During an evening reception at the Vatican on Thursday, March 1st, Archivist and Librarian of Holy Roman Church Cardinal Raffaele Farina, accompanied by the prefect of the Vatican Library Msgr. Cesare Pasini, thanked the organizers of the Verbum Domini (Word of the Lord) exhibition on behalf of the Holy Father.

It was an interreligious exhibition of some 150 unique items consisting of rare Bible texts and related materials dating as far back as the third century B.C, which was hosted in the Vatican’s Braccio di Carlo Magno exhibition venue for Lent and Easter, from March 1st to April 15th, 2012. Two-thirds of the items on display come from the Green Collection, the world’s largest private collection of this kind, owned by the Green family, with the rest being made available by other collectors.

The biblical texts come from Jewish, Orthodox, Catholic and Protestant traditions, reflecting the inter-confessional heritage and cooperation behind efforts to preserve and pass on God’s word.

Their common thread is the fact that they were able to find ways to cooperate and collaborate in the preservation, translation and dissemination of Scripture. As a matter of fact, the different faith communities do have common ground in the biblical text, the dean of the Pontifical Biblical Institute’s biblical faculty Jesuit Father Stephen Pisano said, and an exhibit like Verbum Domini is a reminder of that joint heritage.

In the words of Steve Green, entrepreneur and representative of the Green family, the exhibition was inspired by Verbum Domini, Pope Benedict XVI’s reflection on the 2008 Synod of Bishops on the Bible.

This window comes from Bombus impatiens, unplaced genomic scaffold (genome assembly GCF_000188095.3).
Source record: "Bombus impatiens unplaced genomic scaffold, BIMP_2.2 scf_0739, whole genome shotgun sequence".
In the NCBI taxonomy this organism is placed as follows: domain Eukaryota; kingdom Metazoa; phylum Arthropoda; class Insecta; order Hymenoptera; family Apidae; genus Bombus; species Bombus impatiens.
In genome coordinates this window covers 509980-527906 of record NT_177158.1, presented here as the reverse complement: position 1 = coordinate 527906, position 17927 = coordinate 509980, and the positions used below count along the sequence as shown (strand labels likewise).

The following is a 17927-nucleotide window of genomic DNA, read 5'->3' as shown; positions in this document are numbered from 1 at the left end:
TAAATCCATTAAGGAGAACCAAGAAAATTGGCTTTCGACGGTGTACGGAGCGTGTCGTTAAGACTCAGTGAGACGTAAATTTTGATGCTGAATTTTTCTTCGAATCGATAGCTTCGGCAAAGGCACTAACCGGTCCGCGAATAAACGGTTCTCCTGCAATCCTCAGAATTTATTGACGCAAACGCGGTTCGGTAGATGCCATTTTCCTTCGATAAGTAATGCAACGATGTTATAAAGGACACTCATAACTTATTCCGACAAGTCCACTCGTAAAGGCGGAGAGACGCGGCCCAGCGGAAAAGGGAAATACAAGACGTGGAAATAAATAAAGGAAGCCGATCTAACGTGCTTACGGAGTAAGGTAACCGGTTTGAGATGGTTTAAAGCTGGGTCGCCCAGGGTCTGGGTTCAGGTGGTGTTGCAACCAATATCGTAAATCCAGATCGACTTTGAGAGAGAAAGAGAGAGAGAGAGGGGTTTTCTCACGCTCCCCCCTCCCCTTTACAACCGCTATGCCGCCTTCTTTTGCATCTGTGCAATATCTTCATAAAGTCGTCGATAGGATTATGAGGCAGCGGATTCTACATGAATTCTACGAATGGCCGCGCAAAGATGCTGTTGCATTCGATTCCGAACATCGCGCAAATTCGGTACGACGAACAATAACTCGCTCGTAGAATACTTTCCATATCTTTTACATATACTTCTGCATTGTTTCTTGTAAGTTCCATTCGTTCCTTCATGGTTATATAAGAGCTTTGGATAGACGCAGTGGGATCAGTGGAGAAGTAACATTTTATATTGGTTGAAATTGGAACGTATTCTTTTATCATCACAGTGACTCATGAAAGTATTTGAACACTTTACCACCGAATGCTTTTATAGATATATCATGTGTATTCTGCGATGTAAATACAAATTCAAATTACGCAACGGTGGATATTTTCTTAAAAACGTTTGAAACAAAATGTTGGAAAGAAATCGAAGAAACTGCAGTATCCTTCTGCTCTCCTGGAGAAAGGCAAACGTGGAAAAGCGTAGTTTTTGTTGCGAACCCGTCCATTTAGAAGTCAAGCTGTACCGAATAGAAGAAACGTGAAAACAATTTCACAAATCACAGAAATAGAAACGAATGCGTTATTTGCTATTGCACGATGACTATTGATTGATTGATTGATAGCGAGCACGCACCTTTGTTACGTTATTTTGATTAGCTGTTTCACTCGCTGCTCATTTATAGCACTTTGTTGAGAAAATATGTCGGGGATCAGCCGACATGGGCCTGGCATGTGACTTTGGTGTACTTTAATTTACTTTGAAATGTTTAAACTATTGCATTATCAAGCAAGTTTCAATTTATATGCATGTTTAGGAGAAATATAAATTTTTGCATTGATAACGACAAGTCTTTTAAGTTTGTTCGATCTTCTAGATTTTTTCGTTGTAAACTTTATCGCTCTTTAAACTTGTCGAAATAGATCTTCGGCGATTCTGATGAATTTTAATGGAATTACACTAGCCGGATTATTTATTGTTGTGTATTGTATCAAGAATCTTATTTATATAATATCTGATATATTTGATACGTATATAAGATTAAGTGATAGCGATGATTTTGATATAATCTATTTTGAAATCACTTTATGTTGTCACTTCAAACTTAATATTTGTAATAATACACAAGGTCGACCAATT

The entrance to the Braccio di Carlo Magno (Charlemagne Wing), covered because of cleaning and restoration work being done on the colonnade.

The official opening of the exhibition was preceded by a presentation conference, with the participation of Green, who is also a primary benefactor of the Green Collection and its more than 40,000 biblical antiquities; manuscripts scholar and director of the Green Collection, Scott Carroll, who was also curator of the Verbum Domini exhibition; and two senior emissaries of the American Bible Society, its president Lamar Vest and his right-hand man, Mario Paredes, who is the presidential liaison with Roman Catholic ministries.

“Our job in the exhibition and through the American Bible Society,” Lamar Vest said, “is to say: it is time to take the Bible off the shelves and put it into our hearts and lives.”

Paredes, acting as master of ceremonies at the reception celebrating the official opening of Verbum Domini, introduced and gave the floor to Cardinal Farina, who conveyed to the distinguished audience the heartfelt thanks of the Holy Father for having enabled the Vatican to house such a major Bible exhibition.

“You can rest assured that the Holy Father is being kept duly informed about this, including our being together here tonight,” Farina told the gathering. “He is thankful the Vatican was offered the opportunity to host such an unprecedented event.”

Farina concluded: “This is the most valuable exhibition the Vatican has ever had the chance to host.”

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